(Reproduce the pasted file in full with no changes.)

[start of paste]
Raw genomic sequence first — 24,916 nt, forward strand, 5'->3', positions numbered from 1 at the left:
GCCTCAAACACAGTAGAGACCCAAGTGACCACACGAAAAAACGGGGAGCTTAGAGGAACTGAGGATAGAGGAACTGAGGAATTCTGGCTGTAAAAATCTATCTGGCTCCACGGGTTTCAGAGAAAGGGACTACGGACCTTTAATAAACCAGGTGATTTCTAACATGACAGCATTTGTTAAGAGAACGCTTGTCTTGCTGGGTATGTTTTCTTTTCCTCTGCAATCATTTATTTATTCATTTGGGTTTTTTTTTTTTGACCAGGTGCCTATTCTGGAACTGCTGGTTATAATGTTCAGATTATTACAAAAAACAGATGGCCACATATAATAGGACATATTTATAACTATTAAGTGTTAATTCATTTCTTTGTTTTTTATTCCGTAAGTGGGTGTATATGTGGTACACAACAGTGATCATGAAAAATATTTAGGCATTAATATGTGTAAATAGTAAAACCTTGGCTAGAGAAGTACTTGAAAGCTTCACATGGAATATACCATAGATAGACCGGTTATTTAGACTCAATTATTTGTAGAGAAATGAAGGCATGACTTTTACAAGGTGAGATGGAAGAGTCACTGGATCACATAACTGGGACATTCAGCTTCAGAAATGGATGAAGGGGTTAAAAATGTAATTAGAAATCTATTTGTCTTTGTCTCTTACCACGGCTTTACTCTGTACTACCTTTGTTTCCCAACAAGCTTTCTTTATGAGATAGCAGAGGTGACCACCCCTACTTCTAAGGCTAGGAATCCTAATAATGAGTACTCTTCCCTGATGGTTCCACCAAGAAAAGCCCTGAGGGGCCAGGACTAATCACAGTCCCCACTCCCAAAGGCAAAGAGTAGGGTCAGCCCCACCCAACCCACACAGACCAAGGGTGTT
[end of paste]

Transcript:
Raw genomic sequence first — 24,916 nt, forward strand, 5'->3', positions numbered from 1 at the left:
GCCTCAAACACAGTAGAGACCCAAGTGACCACACGAAAAAACGGGGAGCTTAGAGGAACTGAGGATAGAGGAACTGAGGAATTCTGGCTGTAAAAATCTATCTGGCTCCACGGGTTTCAGAGAAAGGGACTACGGACCTTTAATAAACCAGGTGATTTCTAACATGACAGCATTTGTTAAGAGAACGCTTGTCTTGCTGGGTATGTTTTCTTTTCCTCTGCAATCATTTATTTATTCATTTGGGTTTTTTTTTTTTGACCAGGTGCCTATTCTGGAACTGCTGGTTATAATGTTCAGATTATTACAAAAAACAGATGGCCACATATAATAGGACATATTTATAACTATTAAGTGTTAATTCATTTCTTTGTTTTTTATTCCGTAAGTGGGTGTATATGTGGTACACAACAGTGATCATGAAAAATATTTAGGCATTAATATGTGTAAATAGTAAAACCTTGGCTAGAGAAGTACTTGAAAGCTTCACATGGAATATACCATAGATAGACCGGTTATTTAGACTCAATTATTTGTAGAGAAATGAAGGCATGACTTTTACAAGGTGAGATGGAAGAGTCACTGGATCACATAACTGGGACATTCAGCTTCAGAAATGGATGAAGGGGTTAAAAATGTAATTAGAAATCTATTTGTCTTTGTCTCTTACCACGGCTTTACTCTGTACTACCTTTGTTTCCCAACAAGCTTTCTTTATGAGATAGCAGAGGTGACCACCCCTACTTCTAAGGCTAGGAATCCTAATAATGAGTACTCTTCCCTGATGGTTCCACCAAGAAAAGCCCTGAGGGGCCAGGACTAATCACAGTCCCCACTCCCAAAGGCAAAGAGTAGGGTCAGCCCCACCCAACCCACACAGACCAAGGGTGTT